So instead we built a new "old" house. I based it off the sears plan for the castleton 4 square. It retains the first floor plan with the only change being size and we halved the pantry to put in a powder room. The second floor is very different though. It was hard to find a way to marry a first floor to a second floor plan and fit everything we wanted into it.

I think I did okay because I have been asked several times if my house was the original farm house for the area or if it was old.

I enjoy reading posts of others who are brave enough to do what I wasn't


    Bookmark   December 22, 2011 at 10:28AM
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In early 2009, looking for a reasonable investment for my retirement money, I came upon this slightly beat up cutie, foreclosed and abandoned, in a pleasant but not fancy neighborhood in Washington, DC.

It spoke to me. It was probably saying, "I hope you have deep pockets, sucker," but I heard, "Save me, save me."

It was only after we had started work that it occurred to me check whether it might be a Sears kit house. I poured through the images in Sears archives online and -- ta dum -- I found the Americus.

Sure enough, we found Sears labels on the back of the baseboards, and 1923 was stamped on some of the joists. With that came the knowledge that someone ordered this Honorbilt kit house, it arrived in two box cars with a 70-page instruction book, and it was put together in all likelihood with the owner's own hands.

Anyway, two eventful years later my "investment" exceeds its current market value as it stands, but I have made it good for at least another 90 years, and I am crazy about it.

    Bookmark   December 23, 2011 at 7:30PM
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Oh. My. Parts of me are tingling seeing your post. (Maybe too much eggnog?)
But, that house is soooo lucky to have found you! That is truly beautiful and you have done an amazing job!
Any chance we can get some interior shots?

    Bookmark   December 24, 2011 at 12:28AM
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Honorbiltkit, ditto on badgergrrl's post.

The paint is perfection. Any windowboxes upstairs, yet?

So lovely.

(Btw, always assumed your "kit" was for "kitchen", since I've only seen you over at the kitchen forum. Just had an aha moment.)

    Bookmark   December 28, 2011 at 10:49PM
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Love these!!!!

    Bookmark   January 1, 2012 at 3:18PM
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badgergrrl -- Thanks for the compliment. The house is finished but still not occupied, so the interior looks -- um -- empty. That said, last week I outed the kitchen on the kitchen forum (where there is also a new demand for pics from you BTW) under the title "Here's my recycled kitchen." As I explained there, the reason the kitchen had to be done with re-used materials is that making the envelope for the house good for another 90 years, jacking up the sagging bits, and updating the systems gobbled up most of the available funds.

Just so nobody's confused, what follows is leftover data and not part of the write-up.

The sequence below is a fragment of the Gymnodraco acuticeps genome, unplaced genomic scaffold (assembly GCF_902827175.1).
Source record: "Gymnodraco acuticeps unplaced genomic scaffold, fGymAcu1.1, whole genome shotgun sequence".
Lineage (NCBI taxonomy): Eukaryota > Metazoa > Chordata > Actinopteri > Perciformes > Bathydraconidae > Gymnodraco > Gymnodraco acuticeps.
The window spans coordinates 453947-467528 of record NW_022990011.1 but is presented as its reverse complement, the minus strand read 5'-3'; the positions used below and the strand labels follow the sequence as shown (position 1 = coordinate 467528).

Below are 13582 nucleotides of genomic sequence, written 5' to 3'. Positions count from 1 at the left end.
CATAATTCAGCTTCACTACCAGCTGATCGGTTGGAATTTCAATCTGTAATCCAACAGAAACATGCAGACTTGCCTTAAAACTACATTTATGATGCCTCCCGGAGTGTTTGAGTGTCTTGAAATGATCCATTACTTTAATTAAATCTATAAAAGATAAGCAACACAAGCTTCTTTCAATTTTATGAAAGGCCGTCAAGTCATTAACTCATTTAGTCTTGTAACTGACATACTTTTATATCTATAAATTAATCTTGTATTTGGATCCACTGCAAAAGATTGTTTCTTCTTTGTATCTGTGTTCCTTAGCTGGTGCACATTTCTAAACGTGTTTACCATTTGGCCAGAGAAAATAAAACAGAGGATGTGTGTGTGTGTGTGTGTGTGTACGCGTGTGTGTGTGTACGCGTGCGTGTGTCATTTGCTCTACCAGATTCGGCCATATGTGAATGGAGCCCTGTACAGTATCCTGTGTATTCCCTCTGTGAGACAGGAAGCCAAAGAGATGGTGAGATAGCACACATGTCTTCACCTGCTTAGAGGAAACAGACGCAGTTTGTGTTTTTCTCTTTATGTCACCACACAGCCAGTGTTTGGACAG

shainghaimom -- I take any compliment from you with unseemly glee. I loved your kitchen from the get-go, and I was even more blown away to see the before. That you managed to think out the change in how the space is used from across the Pacific is almost scary. The Sears kit house is a 20-minute bike ride from my "real" house, door to door, and I still managed to discover belatedly things that would have dictated doing things differently.

    Bookmark   January 12, 2012 at 12:14PM
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Here's a 'Bloomfield' Sears Barn model in Crown Point, NY. Different owners throughout the years added onto the building, but the main building is still there.

    Bookmark   January 22, 2012 at 12:20AM
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Honorbiltkit, I'm in awe of what you've done. Just in awe.

It's a beautiful, beautiful house, and you have really and truly RESTORED its original grandeur.

Just beautiful.


    Bookmark   January 25, 2012 at 6:48AM
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Thanks, Rose.

To achieve this resuscitation, we had to:
* have new cypress clapboards specially milled to match the original so that the patches would not be obvious;
* inside, take down the damaged original plasterboard and insulate the exterior walls before putting new drywall on;
* restore the opening between the LR and the DR to its original width (at some point, the house had been used as a church);
* replace all the windows with woodframe double-paned replicas of the originals;
* heavy up the electricity;
* install SpacePak flexible duct AC;
* jack up the porch roof (it is clear from a heavy beam running front to back in the basement that the entire house had had to be jacked up a bit at one time, which is why there are no level horizontal surfaces in the house); and
* replicate some of the roof corbels and other bits of trim that had gone missing over the past nine decades.

I finally found on craigslist a door that is close to the original.

Of course, by the time it was installed, the paint on the porch was already needing attention again.

The bottom line is that we spent too much money (for the neighborhood, not for the house) to give this old sweetie another 90 years with no vinyl siding. [On this street so close to where box cars would have delivered the kits, there are two other Americus examples; they look ok from a distance, but the siding is not cypress.]

It was a harrowing project that could not have been undertaken without a GC who has an affinity for old houses. I made some not great decisions along the way (i.e., the tile in the master bath looks closer to avocado than stone green).

It is the most gratifying project I have ever completed. I'd do it again in a heartbeat if I had the money.

And you need to keep up your good work so that other people will become as besotted as I am.

Thanks again. hbk

    Bookmark   February 11, 2012 at 2:59PM